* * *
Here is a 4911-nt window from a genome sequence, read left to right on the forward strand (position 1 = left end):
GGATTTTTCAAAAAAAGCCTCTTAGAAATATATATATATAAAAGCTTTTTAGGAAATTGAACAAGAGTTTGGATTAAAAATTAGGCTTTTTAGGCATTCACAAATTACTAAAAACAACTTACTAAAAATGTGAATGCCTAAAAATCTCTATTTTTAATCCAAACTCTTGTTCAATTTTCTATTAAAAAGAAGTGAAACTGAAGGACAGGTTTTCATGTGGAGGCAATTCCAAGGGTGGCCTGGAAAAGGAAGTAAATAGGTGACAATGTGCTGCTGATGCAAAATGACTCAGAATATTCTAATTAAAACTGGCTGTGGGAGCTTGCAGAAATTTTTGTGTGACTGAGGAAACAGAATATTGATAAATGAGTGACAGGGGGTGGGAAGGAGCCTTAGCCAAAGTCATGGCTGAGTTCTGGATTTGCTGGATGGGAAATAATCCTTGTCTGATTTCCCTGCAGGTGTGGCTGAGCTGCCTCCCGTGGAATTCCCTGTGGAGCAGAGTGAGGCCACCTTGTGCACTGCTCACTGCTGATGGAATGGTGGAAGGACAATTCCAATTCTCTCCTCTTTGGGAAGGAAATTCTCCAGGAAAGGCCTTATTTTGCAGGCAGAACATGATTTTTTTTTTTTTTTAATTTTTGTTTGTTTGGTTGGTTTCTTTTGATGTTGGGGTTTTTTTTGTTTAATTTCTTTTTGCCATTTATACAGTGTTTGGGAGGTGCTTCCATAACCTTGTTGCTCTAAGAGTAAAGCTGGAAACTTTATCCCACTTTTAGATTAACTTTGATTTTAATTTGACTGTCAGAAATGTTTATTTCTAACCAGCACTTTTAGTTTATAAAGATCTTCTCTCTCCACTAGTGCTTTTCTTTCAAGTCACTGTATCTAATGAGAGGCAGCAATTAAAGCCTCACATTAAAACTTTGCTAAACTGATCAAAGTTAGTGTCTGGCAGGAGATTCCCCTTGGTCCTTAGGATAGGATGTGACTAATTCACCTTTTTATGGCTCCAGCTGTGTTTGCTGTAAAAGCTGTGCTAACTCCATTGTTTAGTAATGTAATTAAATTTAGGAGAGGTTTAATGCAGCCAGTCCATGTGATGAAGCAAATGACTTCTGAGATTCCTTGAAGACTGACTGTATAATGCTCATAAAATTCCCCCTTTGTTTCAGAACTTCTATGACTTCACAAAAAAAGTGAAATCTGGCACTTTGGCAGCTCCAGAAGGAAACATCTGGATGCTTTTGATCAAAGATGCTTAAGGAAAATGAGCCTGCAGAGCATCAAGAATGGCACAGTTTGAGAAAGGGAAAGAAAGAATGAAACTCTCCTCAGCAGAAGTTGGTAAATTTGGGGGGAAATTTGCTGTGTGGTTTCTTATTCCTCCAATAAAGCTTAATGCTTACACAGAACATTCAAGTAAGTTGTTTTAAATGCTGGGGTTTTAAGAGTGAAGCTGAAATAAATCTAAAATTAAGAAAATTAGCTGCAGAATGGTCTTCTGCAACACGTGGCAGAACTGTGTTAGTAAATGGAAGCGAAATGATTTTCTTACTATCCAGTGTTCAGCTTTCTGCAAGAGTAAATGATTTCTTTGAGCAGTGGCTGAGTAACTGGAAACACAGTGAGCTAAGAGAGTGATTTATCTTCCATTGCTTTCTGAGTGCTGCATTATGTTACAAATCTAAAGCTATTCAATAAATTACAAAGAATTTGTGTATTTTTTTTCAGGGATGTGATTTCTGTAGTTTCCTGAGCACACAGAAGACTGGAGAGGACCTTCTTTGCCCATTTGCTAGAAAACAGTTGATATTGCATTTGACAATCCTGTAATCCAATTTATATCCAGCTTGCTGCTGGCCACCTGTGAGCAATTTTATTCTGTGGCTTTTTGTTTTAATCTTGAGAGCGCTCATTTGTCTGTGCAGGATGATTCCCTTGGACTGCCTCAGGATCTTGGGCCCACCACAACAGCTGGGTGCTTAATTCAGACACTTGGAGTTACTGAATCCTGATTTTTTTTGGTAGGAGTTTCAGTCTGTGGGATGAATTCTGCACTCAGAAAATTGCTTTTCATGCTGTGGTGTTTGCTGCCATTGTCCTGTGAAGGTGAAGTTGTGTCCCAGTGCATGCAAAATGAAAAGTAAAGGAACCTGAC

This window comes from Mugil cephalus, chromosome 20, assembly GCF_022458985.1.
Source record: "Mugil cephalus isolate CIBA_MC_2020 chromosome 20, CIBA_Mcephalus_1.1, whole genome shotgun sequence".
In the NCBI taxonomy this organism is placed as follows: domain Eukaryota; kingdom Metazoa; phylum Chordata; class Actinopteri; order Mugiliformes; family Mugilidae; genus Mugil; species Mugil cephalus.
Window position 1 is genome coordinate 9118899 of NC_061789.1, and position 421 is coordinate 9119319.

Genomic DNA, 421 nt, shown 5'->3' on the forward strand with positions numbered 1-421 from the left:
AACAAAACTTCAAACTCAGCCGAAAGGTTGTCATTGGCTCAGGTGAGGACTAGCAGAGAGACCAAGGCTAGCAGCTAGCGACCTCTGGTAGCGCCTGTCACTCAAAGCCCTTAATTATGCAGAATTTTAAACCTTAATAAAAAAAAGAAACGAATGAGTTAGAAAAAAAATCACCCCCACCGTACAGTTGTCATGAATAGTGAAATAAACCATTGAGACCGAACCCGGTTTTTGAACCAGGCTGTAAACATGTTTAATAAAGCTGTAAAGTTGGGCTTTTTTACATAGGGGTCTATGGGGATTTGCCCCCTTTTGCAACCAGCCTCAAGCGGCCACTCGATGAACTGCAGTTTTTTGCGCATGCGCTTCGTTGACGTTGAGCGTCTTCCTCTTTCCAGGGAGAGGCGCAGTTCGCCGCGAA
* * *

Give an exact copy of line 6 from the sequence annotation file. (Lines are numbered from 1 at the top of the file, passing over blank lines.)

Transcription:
Window position 1 is genome coordinate 9118899 of NC_061789.1, and position 421 is coordinate 9119319.